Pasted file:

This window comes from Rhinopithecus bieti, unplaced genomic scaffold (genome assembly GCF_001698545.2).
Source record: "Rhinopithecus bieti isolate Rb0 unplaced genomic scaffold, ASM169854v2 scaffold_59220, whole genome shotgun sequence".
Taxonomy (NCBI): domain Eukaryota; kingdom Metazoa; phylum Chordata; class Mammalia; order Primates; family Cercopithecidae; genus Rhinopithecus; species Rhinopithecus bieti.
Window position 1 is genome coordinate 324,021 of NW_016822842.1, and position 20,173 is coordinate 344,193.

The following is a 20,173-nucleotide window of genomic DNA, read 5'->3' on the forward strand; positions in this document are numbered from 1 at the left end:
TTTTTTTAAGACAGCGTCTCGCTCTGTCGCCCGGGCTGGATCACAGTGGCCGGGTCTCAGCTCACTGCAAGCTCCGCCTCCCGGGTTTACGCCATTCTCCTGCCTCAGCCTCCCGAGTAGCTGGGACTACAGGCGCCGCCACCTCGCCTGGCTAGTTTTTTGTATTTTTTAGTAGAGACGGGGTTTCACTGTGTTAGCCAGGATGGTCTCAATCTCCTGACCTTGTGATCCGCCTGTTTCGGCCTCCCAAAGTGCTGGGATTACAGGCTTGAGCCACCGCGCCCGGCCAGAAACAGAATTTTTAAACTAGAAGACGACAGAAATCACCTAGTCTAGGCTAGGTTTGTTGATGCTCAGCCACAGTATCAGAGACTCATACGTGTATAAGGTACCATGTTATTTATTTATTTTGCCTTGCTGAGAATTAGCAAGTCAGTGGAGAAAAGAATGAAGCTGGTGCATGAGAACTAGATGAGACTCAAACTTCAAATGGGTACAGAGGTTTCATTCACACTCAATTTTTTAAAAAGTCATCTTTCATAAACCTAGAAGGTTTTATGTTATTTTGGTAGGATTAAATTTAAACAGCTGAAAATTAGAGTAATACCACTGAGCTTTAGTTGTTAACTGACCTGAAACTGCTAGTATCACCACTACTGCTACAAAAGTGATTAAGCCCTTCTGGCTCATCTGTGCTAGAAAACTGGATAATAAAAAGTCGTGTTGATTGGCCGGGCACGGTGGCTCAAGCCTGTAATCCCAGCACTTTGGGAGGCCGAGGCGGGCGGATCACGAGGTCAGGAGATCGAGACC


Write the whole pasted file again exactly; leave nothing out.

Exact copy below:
This window comes from Rhinopithecus bieti, unplaced genomic scaffold (genome assembly GCF_001698545.2).
Source record: "Rhinopithecus bieti isolate Rb0 unplaced genomic scaffold, ASM169854v2 scaffold_59220, whole genome shotgun sequence".
Taxonomy (NCBI): domain Eukaryota; kingdom Metazoa; phylum Chordata; class Mammalia; order Primates; family Cercopithecidae; genus Rhinopithecus; species Rhinopithecus bieti.
Window position 1 is genome coordinate 324,021 of NW_016822842.1, and position 20,173 is coordinate 344,193.

The following is a 20,173-nucleotide window of genomic DNA, read 5'->3' on the forward strand; positions in this document are numbered from 1 at the left end:
TTTTTTTAAGACAGCGTCTCGCTCTGTCGCCCGGGCTGGATCACAGTGGCCGGGTCTCAGCTCACTGCAAGCTCCGCCTCCCGGGTTTACGCCATTCTCCTGCCTCAGCCTCCCGAGTAGCTGGGACTACAGGCGCCGCCACCTCGCCTGGCTAGTTTTTTGTATTTTTTAGTAGAGACGGGGTTTCACTGTGTTAGCCAGGATGGTCTCAATCTCCTGACCTTGTGATCCGCCTGTTTCGGCCTCCCAAAGTGCTGGGATTACAGGCTTGAGCCACCGCGCCCGGCCAGAAACAGAATTTTTAAACTAGAAGACGACAGAAATCACCTAGTCTAGGCTAGGTTTGTTGATGCTCAGCCACAGTATCAGAGACTCATACGTGTATAAGGTACCATGTTATTTATTTATTTTGCCTTGCTGAGAATTAGCAAGTCAGTGGAGAAAAGAATGAAGCTGGTGCATGAGAACTAGATGAGACTCAAACTTCAAATGGGTACAGAGGTTTCATTCACACTCAATTTTTTAAAAAGTCATCTTTCATAAACCTAGAAGGTTTTATGTTATTTTGGTAGGATTAAATTTAAACAGCTGAAAATTAGAGTAATACCACTGAGCTTTAGTTGTTAACTGACCTGAAACTGCTAGTATCACCACTACTGCTACAAAAGTGATTAAGCCCTTCTGGCTCATCTGTGCTAGAAAACTGGATAATAAAAAGTCGTGTTGATTGGCCGGGCACGGTGGCTCAAGCCTGTAATCCCAGCACTTTGGGAGGCCGAGGCGGGCGGATCACGAGGTCAGGAGATCGAGACC